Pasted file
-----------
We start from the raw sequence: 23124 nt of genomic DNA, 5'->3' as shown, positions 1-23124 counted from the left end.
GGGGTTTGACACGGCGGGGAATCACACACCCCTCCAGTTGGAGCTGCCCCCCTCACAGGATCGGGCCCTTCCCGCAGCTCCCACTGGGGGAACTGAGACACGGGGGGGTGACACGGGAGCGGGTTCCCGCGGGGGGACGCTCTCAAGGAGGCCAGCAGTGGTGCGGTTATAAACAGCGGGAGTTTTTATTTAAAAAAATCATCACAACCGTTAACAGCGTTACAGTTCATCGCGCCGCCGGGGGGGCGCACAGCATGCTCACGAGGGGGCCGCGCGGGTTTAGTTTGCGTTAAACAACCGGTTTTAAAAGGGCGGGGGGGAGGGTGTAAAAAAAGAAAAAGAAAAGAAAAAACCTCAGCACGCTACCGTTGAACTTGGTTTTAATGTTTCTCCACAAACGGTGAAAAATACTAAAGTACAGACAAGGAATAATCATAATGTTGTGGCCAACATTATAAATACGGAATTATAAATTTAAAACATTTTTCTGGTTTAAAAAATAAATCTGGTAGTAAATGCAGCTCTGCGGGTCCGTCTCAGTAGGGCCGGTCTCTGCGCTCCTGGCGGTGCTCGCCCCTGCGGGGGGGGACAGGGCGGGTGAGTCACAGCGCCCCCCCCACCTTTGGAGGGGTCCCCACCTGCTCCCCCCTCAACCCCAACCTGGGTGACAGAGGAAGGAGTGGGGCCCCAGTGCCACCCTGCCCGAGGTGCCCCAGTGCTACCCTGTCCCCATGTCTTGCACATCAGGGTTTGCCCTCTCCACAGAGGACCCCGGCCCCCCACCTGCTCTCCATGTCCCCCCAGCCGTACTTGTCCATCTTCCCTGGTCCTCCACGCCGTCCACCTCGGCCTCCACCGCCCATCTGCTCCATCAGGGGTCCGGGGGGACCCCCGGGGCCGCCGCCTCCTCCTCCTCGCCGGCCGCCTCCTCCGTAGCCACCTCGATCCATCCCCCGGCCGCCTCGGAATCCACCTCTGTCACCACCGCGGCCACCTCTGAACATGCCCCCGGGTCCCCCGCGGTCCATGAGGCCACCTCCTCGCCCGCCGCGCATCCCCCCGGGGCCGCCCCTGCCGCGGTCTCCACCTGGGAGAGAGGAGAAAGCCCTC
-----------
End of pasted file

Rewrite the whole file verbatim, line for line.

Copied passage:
We start from the raw sequence: 23124 nt of genomic DNA, 5'->3' as shown, positions 1-23124 counted from the left end.
GGGGTTTGACACGGCGGGGAATCACACACCCCTCCAGTTGGAGCTGCCCCCCTCACAGGATCGGGCCCTTCCCGCAGCTCCCACTGGGGGAACTGAGACACGGGGGGGTGACACGGGAGCGGGTTCCCGCGGGGGGACGCTCTCAAGGAGGCCAGCAGTGGTGCGGTTATAAACAGCGGGAGTTTTTATTTAAAAAAATCATCACAACCGTTAACAGCGTTACAGTTCATCGCGCCGCCGGGGGGGCGCACAGCATGCTCACGAGGGGGCCGCGCGGGTTTAGTTTGCGTTAAACAACCGGTTTTAAAAGGGCGGGGGGGAGGGTGTAAAAAAAGAAAAAGAAAAGAAAAAACCTCAGCACGCTACCGTTGAACTTGGTTTTAATGTTTCTCCACAAACGGTGAAAAATACTAAAGTACAGACAAGGAATAATCATAATGTTGTGGCCAACATTATAAATACGGAATTATAAATTTAAAACATTTTTCTGGTTTAAAAAATAAATCTGGTAGTAAATGCAGCTCTGCGGGTCCGTCTCAGTAGGGCCGGTCTCTGCGCTCCTGGCGGTGCTCGCCCCTGCGGGGGGGGACAGGGCGGGTGAGTCACAGCGCCCCCCCCACCTTTGGAGGGGTCCCCACCTGCTCCCCCCTCAACCCCAACCTGGGTGACAGAGGAAGGAGTGGGGCCCCAGTGCCACCCTGCCCGAGGTGCCCCAGTGCTACCCTGTCCCCATGTCTTGCACATCAGGGTTTGCCCTCTCCACAGAGGACCCCGGCCCCCCACCTGCTCTCCATGTCCCCCCAGCCGTACTTGTCCATCTTCCCTGGTCCTCCACGCCGTCCACCTCGGCCTCCACCGCCCATCTGCTCCATCAGGGGTCCGGGGGGACCCCCGGGGCCGCCGCCTCCTCCTCCTCGCCGGCCGCCTCCTCCGTAGCCACCTCGATCCATCCCCCGGCCGCCTCGGAATCCACCTCTGTCACCACCGCGGCCACCTCTGAACATGCCCCCGGGTCCCCCGCGGTCCATGAGGCCACCTCCTCGCCCGCCGCGCATCCCCCCGGGGCCGCCCCTGCCGCGGTCTCCACCTGGGAGAGAGGAGAAAGCCCTC